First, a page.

Opponents of the project note that the incinerator would produce toxic ash from burning a range of solid wastes that can vary widely in chemical output, making compliance with emissions and toxic waste limits difficult. Siting a trash incinerator in the Finger Lakes region, with the associated impacts of air and ash pollution, will damage local tourism as well as the booming wine and agricultural industries. The Assembly bill is sponsored by Assemblyman Michael Cusick and has been referred to the Assembly Energy Committee.
Finger Lakes Wine Business Coalition Secretary William Ouweleen, also Vintner of O-Neh-Da and Eagle Crest Vineyards, said, “The Finger Lakes wine and agritourism industry is grateful that Senators Helming and May, along with Assembly Members Cusick and Palmesano, have come to the aid and rescue of the people of the Finger Lakes, through the introduction of a bipartisan bill that will prohibit garbage incineration projects in the Finger Lakes watershed. This legislation will serve to protect the economic interests of the Finger Lakes and preserve the Finger Lakes brand, which is becoming world-renowned for fine wine, food, and ecotourism.”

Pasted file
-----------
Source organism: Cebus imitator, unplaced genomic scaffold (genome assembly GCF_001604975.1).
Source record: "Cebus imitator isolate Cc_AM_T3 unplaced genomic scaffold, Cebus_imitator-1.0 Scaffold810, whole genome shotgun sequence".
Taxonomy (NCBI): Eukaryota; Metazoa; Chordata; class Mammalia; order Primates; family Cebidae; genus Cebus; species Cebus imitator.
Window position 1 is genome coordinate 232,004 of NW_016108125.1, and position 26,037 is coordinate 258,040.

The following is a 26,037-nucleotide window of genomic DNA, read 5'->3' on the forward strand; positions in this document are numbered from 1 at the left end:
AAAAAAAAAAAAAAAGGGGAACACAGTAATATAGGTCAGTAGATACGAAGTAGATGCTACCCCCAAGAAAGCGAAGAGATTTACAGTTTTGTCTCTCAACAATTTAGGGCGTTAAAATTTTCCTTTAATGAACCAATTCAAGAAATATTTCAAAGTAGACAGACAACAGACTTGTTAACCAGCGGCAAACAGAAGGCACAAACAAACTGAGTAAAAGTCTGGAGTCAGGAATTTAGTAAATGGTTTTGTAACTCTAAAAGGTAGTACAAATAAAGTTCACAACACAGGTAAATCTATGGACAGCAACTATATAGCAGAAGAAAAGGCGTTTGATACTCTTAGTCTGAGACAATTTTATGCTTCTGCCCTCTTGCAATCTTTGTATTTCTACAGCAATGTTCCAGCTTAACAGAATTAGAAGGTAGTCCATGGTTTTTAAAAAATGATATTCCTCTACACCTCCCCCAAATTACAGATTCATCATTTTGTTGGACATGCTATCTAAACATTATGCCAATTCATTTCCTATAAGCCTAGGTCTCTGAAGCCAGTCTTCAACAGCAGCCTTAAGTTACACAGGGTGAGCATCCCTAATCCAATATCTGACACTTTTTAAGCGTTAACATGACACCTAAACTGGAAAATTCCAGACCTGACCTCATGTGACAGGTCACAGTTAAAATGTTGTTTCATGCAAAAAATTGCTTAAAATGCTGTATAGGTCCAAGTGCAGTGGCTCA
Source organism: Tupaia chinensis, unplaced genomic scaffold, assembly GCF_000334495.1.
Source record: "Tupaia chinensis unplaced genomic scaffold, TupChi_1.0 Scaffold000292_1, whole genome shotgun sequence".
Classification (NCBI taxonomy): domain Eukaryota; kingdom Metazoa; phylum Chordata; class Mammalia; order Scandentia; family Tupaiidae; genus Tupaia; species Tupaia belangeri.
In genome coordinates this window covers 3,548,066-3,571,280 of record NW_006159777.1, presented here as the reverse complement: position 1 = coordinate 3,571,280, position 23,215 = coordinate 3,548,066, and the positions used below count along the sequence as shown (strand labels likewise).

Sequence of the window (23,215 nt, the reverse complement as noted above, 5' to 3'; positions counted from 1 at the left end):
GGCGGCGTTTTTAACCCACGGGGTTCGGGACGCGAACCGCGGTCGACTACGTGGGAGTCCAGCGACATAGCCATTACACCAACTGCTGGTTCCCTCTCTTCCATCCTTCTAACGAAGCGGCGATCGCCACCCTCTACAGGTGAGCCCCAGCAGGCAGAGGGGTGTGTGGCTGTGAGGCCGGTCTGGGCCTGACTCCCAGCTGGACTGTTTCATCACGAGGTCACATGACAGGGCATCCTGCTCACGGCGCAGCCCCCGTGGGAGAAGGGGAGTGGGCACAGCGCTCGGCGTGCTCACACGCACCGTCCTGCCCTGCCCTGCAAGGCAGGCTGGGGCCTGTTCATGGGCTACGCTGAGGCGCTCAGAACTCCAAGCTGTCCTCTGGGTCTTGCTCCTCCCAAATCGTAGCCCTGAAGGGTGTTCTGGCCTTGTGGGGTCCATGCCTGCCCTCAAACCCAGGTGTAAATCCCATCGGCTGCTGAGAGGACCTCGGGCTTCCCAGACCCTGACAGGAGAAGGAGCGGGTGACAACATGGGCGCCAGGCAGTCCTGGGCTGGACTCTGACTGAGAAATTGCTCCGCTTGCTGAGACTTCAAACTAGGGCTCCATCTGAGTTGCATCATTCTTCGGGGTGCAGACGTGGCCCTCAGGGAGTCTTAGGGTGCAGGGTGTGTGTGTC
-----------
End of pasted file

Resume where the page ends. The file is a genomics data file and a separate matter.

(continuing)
New York Wine Industry Association member Carol Doolittle, also co-owner of Frontenac Point Vineyard, said, “All winery owners and employees in the Finger Lakes region thank Senator Helming for successfully working to protect our environment and the tourism livelihood of thousands of small businesses. We are happy that she is collaborating with other legislators to achieve this goal and always look forward to working with her. The focus should be on reducing waste, not sending it to rural New York, where it will negatively impact residents as well as people who travel here to enjoy the beauty of the land. Landfills and incinerators are not beautiful. If they were, the waste would be disposed of where it is generated.”